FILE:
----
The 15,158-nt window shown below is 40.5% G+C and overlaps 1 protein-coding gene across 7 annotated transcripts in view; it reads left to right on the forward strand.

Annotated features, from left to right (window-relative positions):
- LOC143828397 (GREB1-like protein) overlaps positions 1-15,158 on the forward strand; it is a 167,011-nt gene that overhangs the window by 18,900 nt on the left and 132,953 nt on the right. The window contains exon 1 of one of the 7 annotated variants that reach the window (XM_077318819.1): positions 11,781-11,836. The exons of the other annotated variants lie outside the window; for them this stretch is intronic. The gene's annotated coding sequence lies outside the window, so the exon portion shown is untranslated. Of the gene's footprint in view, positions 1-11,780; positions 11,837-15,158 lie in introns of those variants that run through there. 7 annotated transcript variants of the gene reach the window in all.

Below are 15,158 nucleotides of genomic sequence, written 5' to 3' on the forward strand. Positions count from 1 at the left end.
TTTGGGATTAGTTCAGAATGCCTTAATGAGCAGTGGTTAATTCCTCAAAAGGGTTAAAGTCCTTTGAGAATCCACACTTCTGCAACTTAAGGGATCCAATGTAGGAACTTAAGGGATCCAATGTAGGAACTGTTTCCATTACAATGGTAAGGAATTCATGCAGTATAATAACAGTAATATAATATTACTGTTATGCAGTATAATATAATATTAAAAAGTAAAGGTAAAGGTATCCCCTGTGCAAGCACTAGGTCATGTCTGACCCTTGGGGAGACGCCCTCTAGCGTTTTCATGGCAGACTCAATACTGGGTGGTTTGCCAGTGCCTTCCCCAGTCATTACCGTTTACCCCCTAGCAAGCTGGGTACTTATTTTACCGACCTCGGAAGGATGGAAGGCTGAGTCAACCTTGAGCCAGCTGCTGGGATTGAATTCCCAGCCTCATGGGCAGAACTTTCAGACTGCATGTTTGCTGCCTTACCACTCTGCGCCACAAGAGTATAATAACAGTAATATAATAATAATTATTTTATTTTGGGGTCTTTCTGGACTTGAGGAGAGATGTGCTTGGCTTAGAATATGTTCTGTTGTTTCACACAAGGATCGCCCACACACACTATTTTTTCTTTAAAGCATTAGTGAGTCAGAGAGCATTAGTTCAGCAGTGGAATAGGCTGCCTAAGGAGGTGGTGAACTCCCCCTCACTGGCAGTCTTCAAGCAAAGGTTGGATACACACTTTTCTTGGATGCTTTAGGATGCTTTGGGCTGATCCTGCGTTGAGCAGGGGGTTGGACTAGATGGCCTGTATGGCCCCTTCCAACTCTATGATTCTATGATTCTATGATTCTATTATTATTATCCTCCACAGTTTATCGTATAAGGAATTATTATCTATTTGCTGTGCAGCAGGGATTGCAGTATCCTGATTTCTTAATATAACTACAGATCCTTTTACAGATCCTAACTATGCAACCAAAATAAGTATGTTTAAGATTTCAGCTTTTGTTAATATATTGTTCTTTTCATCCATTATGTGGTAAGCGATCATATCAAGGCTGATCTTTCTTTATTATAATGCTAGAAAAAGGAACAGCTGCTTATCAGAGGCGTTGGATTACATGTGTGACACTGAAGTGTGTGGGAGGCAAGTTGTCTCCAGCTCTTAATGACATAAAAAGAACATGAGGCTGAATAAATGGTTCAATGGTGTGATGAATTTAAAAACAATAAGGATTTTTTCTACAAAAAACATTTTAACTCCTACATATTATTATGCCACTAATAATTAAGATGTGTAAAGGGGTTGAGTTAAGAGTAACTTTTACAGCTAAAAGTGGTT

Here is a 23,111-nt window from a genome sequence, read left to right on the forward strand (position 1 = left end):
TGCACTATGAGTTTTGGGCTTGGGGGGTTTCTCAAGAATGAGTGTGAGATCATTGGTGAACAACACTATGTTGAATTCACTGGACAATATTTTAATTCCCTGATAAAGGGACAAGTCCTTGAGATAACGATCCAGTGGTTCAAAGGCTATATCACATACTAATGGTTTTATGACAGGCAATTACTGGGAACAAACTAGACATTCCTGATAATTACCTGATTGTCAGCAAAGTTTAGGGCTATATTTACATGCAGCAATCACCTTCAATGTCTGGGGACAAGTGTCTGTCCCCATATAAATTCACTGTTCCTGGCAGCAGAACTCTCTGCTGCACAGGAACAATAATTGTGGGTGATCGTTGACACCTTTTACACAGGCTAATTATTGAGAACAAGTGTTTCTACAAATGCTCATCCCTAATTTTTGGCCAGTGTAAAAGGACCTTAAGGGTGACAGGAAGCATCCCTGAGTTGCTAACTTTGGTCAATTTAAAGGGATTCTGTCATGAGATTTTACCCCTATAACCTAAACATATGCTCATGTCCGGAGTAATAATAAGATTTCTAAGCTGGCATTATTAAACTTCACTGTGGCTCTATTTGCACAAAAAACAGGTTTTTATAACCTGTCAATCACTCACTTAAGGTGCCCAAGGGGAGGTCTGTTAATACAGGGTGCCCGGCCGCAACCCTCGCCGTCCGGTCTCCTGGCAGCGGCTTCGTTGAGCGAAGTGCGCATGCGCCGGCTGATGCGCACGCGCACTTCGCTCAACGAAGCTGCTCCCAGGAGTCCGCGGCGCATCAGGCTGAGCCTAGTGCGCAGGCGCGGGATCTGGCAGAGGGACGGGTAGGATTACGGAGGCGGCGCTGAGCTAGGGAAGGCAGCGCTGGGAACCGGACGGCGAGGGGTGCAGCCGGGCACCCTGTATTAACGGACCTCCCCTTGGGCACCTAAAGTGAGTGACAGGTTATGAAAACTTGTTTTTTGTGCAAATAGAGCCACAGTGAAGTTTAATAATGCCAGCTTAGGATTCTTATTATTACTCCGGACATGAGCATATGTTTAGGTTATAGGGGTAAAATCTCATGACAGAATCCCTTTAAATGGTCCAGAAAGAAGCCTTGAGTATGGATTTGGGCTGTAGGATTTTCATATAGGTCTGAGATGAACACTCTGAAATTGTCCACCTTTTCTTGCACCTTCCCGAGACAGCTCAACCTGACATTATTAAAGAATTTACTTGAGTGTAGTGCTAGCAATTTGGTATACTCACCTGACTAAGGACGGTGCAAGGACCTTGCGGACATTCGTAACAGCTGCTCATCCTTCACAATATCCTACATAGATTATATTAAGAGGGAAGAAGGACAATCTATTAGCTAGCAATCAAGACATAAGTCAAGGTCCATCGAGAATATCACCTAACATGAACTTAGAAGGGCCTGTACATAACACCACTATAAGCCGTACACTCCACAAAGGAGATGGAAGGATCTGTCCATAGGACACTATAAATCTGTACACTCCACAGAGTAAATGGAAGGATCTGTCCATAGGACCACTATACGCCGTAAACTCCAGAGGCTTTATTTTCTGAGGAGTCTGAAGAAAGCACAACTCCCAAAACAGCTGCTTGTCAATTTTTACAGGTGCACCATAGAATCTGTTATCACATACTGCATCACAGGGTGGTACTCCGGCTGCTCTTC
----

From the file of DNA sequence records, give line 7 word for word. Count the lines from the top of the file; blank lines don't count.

TGCACTATGAGTTTTGGGCTTGGGGGGTTTCTCAAGAATGAGTGTGAGATCATTGGTGAACAACACTATGTTGAATTCACTGGACAATATTTTAATTCCCTGATAAAGGGACAAGTCCTTGAGATAACGATCCAGTGGTTCAAAGGCTATATCACATACTAATGGTTTTATGACAGGCAATTACTGGGAACAAACTAGACATTCCTGATAATTACCTGATTGTCAGCAAAGTTTAGGGCTATATTTACATGCAGCAATCACCTTCAATGTCTGGGGACAAGTGTCTGTCCCCATATAAATTCACTGTTCCTGGCAGCAGAACTCTCTGCTGCACAGGAACAATAATTGTGGGTGATCGTTGACACCTTTTACACAGGCTAATTATTGAGAACAAGTGTTTCTACAAATGCTCATCCCTAATTTTTGGCCAGTGTAAAAGGACCTTAAGGGTGACAGGAAGCATCCCTGAGTTGCTAACTTTGGTCAATTTAAAGGGATTCTGTCATGAGATTTTACCCCTATAACCTAAACATATGCTCATGTCCGGAGTAATAATAAGATTTCTAAGCTGGCATTATTAAACTTCACTGTGGCTCTATTTGCACAAAAAACAGGTTTTTATAACCTGTCAATCACTCACTTAAGGTGCCCAAGGGGAGGTCTGTTAATACAGGGTGCCCGGCCGCAACCCTCGCCGTCCGGTCTCCTGGCAGCGGCTTCGTTGAGCGAAGTGCGCATGCGCCGGCTGATGCGCACGCGCACTTCGCTCAACGAAGCTGCTCCCAGGAGTCCGCGGCGCATCAGGCTGAGCCTAGTGCGCAGGCGCGGGATCTGGCAGAGGGACGGGTAGGATTACGGAGGCGGCGCTGAGCTAGGGAAGGCAGCGCTGGGAACCGGACGGCGAGGGGTGCAGCCGGGCACCCTGTATTAACGGACCTCCCCTTGGGCACCTAAAGTGAGTGACAGGTTATGAAAACTTGTTTTTTGTGCAAATAGAGCCACAGTGAAGTTTAATAATGCCAGCTTAGGATTCTTATTATTACTCCGGACATGAGCATATGTTTAGGTTATAGGGGTAAAATCTCATGACAGAATCCCTTTAAATGGTCCAGAAAGAAGCCTTGAGTATGGATTTGGGCTGTAGGATTTTCATATAGGTCTGAGATGAACACTCTGAAATTGTCCACCTTTTCTTGCACCTTCCCGAGACAGCTCAACCTGACATTATTAAAGAATTTACTTGAGTGTAGTGCTAGCAATTTGGTATACTCACCTGACTAAGGACGGTGCAAGGACCTTGCGGACATTCGTAACAGCTGCTCATCCTTCACAATATCCTACATAGATTATATTAAGAGGGAAGAAGGACAATCTATTAGCTAGCAATCAAGACATAAGTCAAGGTCCATCGAGAATATCACCTAACATGAACTTAGAAGGGCCTGTACATAACACCACTATAAGCCGTACACTCCACAAAGGAGATGGAAGGATCTGTCCATAGGACACTATAAATCTGTACACTCCACAGAGTAAATGGAAGGATCTGTCCATAGGACCACTATACGCCGTAAACTCCAGAGGCTTTATTTTCTGAGGAGTCTGAAGAAAGCACAACTCCCAAAACAGCTGCTTGTCAATTTTTACAGGTGCACCATAGAATCTGTTATCACATACTGCATCACAGGGTGGTACTCCGGCTGCTCTTC